Over at Vaquera, the four founders and designers are a creative community in their own right. Patric DiCaprio, Bryn Taubensee, Claire Sully and David Moses examined the iconography of religion — think nun’s habits or a version of a costume devil — and mixed it with symbols of capitalism and gambling — a showgirl, harlequin or combination of both.
Like Gypsy Sport, this was their most commercial collection to date, because individually, many of the pieces were quite wearable, such as the printed New York skyline coat that opened the show. “It’s easier in a way to do a crazy collection than one that is more refined and it’s really exciting that we can do that now,” said Taubensee. The foursome are trying hard to make Vaquera into a viable business by pursuing more retail accounts.
For brands that already have a strong network of stockists, the goals of a fashion show are different. R13, the once under-the-radar denim brand founded by former Ralph Lauren vice president Chris Leba in 2009, has quietly grown into a substantial wholesale business and expanded categories that inhabit Leba’s punk and grunge-inspired attitude. The Autumn 2018 collection featured oversized outerwear and graphic leggings that remixed camping staples with kitschy printed images of wildlife and Keystone Pipeline protests. He set out to reflect the zeitgeist and nailed it, incorporating streetwear silhouettes and an ironic sense of humour.
Jade Lai opened Creatures of Comfort in 2005. Back then, it was a multi-brand boutique on Los Angeles’ Melrose Avenue. Today, she owns two stores — one on the east side of LA, another in New York — primarily populated with her own designs, which she began producing a decade ago. Her latest collection’s mix of prints and textures in masculine silhouettes is likely to satisfy fans of her loose and playful style.
Another retailer presenting a compelling vision of femininity is Maryam Nassir Zadeh, who opened her influential boutique in 2008 and launched her namesake label in 2012. This season she balanced highlighter yellow tones and patent leather skirts with soft asymmetrical linen blouses. Nassir Zadeh made her label’s name on her shoes, and introduced a particularly fetching PVC clear knee-high boot with a soft leather toe that caught the attention of a captive audience on the last day of fashion week.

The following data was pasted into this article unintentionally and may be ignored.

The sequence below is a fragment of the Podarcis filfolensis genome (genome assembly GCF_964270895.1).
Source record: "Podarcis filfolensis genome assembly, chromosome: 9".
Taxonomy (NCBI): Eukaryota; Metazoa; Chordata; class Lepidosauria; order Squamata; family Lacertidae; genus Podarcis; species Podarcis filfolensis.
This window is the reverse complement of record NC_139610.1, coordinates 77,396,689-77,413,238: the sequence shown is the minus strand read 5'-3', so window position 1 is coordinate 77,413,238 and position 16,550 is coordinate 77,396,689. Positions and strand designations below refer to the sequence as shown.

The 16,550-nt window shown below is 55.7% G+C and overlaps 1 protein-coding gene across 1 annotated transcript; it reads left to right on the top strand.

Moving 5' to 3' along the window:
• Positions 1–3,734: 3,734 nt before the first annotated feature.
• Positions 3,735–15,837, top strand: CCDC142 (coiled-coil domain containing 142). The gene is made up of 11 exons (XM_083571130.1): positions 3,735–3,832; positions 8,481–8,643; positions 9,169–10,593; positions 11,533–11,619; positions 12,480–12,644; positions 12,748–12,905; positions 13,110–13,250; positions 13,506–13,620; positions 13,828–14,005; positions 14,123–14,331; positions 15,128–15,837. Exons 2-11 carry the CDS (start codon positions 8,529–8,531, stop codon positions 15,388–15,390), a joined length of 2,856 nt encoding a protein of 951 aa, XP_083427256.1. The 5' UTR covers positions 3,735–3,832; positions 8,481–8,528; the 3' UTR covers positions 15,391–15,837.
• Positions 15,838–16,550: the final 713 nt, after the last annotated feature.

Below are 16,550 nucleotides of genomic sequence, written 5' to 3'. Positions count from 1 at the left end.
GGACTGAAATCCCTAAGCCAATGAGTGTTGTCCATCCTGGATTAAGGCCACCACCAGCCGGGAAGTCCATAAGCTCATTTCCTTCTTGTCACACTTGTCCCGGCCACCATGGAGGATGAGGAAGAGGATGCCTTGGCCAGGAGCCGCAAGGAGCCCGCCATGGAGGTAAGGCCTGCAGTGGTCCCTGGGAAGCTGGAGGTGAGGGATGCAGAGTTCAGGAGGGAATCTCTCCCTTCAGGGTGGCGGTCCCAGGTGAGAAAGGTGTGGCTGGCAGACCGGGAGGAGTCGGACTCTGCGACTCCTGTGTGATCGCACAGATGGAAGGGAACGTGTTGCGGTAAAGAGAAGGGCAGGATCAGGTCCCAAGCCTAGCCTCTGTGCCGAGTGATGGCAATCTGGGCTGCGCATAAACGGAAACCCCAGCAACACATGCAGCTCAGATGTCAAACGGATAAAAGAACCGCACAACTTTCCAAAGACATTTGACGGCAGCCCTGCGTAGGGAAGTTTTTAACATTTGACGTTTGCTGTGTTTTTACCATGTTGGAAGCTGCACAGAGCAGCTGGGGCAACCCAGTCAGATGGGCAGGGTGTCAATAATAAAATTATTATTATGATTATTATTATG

For women who identify with neither Creatures of Comfort’s sense of humour nor the acquired taste of Maryam Nassir Zadeh, Mansur Gavriel has emerged as a serious contender for the ready-to-wear market. Designers Rachel Mansur and Floriana Gavriel presented their second-ever runway show on Sunday, featuring cotton sleeveless pleated dresses and linen flare pants that out-shined the accessories in their unbothered elegance.
And finally, there was Pyer Moss, the label established in 2013 by Kerby Jean-Raymond. He has a reputation for producing some of the most political fashion shows in recent years, but the collections didn’t always reach the same level of ambition.
His compelling Autumn/Winter 2018 effort, which featured a new collaboration with Reebok and a talented live choir, was a total reboot. Titled “America Also,” it was inspired by underrepresented Americans like Bill Pickett, a largely forgotten and pioneering black cowboy. “We wanted to give the narrative a rewrite,” said Jean-Raymond. “I just thought about what would make me proud to come [to work] every morning.”
When the audience gave him a standing ovation at the end of the show, it was clear his community felt proud, too. The hope, of course, is that they will back it up at the cash register.